Pollution, ozone, pollen, airborne animal dander, smoke, and now globally distributed mineral dust. These are just a sample of things that are demonstrated to increase the discomfort of asthma sufferers. Dust problems are not just local issues; Saharan dust is distributed across the equatorial zone all the way to Central America as well as southern North American and northern South America. Now there is evidence of significant association between global distribution of dust from these storms and asthma hospitalizations.
This interesting result comes from a study by Kanatani et al. (AJRCCM 2010, doi:10.1164/rccm.201002-0296OC) in which they use optical data from tropospheric monitoring stations in Japan from 2005 to 2009 and compare “heavy dust events,” originating in the Chinese and Mongolian deserts, with asthma hospitalizations in 8 hospitals in Toyama.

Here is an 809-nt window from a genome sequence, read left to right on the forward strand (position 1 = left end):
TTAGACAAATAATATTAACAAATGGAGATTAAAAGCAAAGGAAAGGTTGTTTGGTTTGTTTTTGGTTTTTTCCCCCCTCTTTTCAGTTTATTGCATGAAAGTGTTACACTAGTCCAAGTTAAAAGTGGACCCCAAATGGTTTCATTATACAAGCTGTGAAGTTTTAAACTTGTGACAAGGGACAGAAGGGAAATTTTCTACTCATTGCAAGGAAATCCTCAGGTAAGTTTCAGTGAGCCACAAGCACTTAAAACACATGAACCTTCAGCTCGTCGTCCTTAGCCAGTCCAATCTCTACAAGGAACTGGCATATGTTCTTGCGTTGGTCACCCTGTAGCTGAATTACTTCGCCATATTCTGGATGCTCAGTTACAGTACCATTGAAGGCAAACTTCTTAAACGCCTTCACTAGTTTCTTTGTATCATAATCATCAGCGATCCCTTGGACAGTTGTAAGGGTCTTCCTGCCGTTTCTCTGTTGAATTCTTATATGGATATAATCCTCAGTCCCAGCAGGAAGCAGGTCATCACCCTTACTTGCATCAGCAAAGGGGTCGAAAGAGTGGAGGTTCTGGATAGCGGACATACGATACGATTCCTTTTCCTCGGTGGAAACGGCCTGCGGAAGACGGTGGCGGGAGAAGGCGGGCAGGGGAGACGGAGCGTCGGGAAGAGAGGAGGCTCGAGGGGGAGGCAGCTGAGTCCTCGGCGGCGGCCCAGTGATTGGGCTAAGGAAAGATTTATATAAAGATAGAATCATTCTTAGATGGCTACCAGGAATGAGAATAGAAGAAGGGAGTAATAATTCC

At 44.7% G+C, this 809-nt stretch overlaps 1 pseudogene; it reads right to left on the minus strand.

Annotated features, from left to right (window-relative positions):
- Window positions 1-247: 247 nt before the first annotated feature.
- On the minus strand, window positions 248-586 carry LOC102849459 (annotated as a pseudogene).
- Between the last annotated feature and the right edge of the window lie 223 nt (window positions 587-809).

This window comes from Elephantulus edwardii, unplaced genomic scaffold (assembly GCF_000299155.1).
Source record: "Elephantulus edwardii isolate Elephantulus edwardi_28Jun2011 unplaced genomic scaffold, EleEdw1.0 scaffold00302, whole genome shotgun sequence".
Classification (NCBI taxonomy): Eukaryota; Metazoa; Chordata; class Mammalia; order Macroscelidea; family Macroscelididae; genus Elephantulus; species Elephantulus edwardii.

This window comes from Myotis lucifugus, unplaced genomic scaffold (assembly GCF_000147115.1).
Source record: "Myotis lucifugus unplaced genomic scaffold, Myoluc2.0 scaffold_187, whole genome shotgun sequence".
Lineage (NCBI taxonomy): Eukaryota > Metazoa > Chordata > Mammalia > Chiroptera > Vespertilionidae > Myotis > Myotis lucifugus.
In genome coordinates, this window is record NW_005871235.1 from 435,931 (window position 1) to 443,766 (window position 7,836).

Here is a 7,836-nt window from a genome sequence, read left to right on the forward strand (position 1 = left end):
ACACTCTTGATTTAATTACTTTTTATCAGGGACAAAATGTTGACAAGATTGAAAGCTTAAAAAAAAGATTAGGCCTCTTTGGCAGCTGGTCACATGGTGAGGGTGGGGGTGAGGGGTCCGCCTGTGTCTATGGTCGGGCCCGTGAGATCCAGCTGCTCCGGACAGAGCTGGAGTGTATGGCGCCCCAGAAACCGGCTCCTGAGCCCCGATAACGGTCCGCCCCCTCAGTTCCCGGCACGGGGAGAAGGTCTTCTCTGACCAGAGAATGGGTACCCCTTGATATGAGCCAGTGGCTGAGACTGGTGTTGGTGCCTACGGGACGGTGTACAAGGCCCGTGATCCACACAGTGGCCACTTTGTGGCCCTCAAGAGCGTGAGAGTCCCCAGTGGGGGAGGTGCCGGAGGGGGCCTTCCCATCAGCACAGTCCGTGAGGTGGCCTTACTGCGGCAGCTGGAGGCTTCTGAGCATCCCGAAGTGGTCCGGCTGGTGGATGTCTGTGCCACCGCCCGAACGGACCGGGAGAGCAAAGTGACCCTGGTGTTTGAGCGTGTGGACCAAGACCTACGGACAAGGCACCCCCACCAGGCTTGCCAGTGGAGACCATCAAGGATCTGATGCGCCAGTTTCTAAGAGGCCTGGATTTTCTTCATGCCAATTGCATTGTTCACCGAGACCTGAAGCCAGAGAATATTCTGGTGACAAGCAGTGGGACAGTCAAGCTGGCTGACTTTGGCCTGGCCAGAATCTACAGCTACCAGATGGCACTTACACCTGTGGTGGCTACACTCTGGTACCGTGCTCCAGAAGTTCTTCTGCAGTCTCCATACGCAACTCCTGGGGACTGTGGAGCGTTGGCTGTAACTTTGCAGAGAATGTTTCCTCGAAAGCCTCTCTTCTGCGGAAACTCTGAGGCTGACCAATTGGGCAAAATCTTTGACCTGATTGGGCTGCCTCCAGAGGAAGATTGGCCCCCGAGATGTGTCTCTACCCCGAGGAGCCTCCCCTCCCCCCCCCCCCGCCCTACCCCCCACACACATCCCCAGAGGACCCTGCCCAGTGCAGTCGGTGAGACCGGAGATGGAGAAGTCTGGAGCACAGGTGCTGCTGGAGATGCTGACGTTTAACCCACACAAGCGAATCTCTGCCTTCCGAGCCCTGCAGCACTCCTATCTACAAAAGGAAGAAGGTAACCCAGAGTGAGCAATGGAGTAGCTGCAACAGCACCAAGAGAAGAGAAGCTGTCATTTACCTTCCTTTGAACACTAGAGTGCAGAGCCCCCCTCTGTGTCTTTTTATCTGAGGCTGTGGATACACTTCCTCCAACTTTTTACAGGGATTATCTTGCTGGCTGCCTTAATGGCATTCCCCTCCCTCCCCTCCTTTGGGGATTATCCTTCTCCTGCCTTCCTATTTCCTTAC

They find a significant association between heavy dust events and hospitalizations for asthma exacerbation. This is notable for the higher percentage of boys affected than girls, though the study population had fewer boys than girls. The authors also found that the effect of the dust event persisted up to 6 days after exposure.